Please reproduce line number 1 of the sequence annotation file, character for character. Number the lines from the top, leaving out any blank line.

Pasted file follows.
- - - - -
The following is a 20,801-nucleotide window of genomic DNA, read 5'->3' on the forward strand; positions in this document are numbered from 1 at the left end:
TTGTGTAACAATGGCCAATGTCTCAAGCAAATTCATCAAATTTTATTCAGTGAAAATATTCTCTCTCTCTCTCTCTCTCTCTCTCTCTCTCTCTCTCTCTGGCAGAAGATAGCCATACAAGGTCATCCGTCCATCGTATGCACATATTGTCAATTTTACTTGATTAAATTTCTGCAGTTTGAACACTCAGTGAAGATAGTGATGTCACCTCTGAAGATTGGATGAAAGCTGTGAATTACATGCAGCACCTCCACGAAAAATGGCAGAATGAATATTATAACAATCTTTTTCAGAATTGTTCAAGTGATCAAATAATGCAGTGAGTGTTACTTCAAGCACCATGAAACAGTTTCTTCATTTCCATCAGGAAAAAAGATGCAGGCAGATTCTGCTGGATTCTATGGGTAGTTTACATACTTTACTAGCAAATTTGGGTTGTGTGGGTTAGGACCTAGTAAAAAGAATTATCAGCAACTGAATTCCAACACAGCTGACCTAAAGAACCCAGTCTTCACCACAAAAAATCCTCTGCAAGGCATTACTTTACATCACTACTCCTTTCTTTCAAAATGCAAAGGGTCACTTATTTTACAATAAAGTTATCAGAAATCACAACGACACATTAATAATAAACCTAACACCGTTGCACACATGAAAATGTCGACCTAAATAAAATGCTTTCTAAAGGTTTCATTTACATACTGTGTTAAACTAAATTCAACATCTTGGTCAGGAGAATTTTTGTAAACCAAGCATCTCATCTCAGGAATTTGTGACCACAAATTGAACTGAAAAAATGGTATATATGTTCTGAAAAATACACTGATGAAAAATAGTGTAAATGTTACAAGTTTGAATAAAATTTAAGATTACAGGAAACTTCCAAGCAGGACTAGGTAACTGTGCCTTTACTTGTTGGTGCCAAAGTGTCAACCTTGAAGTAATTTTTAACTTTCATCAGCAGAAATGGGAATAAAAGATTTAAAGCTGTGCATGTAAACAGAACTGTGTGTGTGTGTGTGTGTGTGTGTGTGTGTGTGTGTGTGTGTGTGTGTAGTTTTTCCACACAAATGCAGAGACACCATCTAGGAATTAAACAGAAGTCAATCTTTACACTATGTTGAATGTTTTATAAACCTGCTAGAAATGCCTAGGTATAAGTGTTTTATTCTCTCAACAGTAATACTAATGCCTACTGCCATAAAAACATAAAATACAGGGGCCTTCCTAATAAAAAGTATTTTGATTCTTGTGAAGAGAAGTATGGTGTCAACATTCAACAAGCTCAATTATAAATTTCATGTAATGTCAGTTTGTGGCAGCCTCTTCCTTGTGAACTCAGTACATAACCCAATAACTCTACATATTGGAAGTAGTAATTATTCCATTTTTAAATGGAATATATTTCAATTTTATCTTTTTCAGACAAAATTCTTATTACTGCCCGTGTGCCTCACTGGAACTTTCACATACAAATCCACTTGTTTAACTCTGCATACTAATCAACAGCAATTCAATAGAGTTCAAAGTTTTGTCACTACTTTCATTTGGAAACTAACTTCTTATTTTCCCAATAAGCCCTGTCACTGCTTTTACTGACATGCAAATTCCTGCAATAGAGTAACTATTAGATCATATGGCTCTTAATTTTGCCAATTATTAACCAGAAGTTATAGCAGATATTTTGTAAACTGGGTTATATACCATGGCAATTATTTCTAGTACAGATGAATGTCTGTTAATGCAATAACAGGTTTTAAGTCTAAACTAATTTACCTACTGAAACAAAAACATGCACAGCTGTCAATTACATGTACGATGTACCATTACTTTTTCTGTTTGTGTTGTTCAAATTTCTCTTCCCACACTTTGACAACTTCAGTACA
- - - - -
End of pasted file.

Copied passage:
The following is a 20,801-nucleotide window of genomic DNA, read 5'->3' on the forward strand; positions in this document are numbered from 1 at the left end: